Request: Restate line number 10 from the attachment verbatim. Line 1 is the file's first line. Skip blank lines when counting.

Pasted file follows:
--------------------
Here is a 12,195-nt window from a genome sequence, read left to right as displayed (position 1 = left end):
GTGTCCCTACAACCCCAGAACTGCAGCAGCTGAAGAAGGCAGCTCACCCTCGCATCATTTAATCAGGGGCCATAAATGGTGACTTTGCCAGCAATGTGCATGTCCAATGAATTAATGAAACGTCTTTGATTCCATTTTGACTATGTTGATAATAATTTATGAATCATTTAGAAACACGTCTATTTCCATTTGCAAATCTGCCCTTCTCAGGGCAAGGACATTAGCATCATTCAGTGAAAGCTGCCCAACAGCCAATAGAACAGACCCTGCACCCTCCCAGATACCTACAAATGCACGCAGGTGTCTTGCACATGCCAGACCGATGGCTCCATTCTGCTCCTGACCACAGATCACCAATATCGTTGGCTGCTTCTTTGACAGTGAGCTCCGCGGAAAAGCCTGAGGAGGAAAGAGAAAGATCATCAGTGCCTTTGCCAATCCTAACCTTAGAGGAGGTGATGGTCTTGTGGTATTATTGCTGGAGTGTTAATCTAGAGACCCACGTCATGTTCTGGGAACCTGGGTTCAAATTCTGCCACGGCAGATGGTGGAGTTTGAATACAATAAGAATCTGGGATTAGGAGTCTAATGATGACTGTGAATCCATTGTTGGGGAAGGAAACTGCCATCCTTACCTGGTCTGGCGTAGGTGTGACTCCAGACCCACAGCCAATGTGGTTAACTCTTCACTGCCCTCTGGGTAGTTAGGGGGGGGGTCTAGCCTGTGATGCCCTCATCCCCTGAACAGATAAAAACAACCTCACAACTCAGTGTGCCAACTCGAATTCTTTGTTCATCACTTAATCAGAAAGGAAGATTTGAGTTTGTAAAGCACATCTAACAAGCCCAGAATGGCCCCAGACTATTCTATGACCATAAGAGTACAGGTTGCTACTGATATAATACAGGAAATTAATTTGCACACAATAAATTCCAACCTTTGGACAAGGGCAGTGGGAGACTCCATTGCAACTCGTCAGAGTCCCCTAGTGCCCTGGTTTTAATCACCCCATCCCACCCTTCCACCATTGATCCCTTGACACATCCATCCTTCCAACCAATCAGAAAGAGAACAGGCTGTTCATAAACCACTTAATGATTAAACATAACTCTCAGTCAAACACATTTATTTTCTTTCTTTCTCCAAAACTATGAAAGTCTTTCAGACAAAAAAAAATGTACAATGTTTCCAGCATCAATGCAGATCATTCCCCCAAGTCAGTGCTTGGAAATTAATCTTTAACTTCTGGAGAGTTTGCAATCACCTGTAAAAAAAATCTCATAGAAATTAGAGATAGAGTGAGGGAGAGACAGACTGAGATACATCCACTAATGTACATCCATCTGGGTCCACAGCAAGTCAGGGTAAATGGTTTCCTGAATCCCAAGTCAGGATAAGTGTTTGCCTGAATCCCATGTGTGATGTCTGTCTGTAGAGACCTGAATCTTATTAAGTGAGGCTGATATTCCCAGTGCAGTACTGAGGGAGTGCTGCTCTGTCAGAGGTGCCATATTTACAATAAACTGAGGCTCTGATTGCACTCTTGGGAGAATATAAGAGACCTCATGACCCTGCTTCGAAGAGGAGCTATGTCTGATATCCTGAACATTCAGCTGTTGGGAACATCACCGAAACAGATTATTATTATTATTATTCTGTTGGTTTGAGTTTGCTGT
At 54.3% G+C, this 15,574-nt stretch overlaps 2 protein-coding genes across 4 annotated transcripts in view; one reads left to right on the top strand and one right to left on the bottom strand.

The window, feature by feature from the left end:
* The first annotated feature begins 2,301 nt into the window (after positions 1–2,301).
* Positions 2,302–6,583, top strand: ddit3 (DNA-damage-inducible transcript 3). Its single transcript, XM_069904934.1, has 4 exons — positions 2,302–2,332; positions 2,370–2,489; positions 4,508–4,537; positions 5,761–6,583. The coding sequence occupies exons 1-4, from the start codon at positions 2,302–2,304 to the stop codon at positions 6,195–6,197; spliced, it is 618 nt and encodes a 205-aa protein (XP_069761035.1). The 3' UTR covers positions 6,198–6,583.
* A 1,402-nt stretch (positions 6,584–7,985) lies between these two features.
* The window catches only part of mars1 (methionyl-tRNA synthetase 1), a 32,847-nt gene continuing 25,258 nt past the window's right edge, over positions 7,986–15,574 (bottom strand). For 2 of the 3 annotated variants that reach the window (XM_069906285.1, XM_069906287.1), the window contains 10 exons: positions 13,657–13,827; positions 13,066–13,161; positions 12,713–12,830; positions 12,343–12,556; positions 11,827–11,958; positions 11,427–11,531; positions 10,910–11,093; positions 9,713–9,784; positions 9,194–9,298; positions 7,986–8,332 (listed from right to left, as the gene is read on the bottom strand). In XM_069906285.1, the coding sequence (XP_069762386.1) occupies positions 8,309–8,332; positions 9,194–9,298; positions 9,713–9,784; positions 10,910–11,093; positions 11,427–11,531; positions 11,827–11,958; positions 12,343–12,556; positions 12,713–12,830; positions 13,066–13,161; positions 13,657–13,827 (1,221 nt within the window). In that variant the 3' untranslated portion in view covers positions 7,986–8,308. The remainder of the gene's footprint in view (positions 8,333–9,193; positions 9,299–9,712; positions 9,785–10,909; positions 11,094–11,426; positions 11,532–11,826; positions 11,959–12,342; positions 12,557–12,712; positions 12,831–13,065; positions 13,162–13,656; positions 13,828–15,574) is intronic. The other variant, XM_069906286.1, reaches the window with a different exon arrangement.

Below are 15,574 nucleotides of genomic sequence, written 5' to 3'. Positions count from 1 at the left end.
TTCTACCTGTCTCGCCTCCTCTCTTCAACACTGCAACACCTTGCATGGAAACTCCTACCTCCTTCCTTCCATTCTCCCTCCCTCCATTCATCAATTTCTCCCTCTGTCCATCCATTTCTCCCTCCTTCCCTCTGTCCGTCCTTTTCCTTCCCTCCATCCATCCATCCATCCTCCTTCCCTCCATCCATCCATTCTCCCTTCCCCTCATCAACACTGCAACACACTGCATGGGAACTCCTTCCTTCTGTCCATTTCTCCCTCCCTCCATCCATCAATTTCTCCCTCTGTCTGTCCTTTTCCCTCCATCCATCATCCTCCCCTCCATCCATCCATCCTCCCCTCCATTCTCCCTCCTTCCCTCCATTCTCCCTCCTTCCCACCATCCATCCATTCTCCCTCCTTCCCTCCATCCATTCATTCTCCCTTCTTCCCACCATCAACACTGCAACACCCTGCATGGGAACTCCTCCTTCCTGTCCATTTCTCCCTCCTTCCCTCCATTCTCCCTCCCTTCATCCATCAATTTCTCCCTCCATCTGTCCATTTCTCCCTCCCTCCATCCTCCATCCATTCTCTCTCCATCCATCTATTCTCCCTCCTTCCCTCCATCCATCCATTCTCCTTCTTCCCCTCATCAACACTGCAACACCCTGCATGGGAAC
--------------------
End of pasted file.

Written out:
TTCTACCTGTCTCGCCTCCTCTCTTCAACACTGCAACACCTTGCATGGAAACTCCTACCTCCTTCCTTCCATTCTCCCTCCCTCCATTCATCAATTTCTCCCTCTGTCCATCCATTTCTCCCTCCTTCCCTCTGTCCGTCCTTTTCCTTCCCTCCATCCATCCATCCATCCTCCTTCCCTCCATCCATCCATTCTCCCTTCCCCTCATCAACACTGCAACACACTGCATGGGAACTCCTTCCTTCTGTCCATTTCTCCCTCCCTCCATCCATCAATTTCTCCCTCTGTCTGTCCTTTTCCCTCCATCCATCATCCTCCCCTCCATCCATCCATCCTCCCCTCCATTCTCCCTCCTTCCCTCCATTCTCCCTCCTTCCCACCATCCATCCATTCTCCCTCCTTCCCTCCATCCATTCATTCTCCCTTCTTCCCACCATCAACACTGCAACACCCTGCATGGGAACTCCTCCTTCCTGTCCATTTCTCCCTCCTTCCCTCCATTCTCCCTCCCTTCATCCATCAATTTCTCCCTCCATCTGTCCATTTCTCCCTCCCTCCATCCTCCATCCATTCTCTCTCCATCCATCTATTCTCCCTCCTTCCCTCCATCCATCCATTCTCCTTCTTCCCCTCATCAACACTGCAACACCCTGCATGGGAAC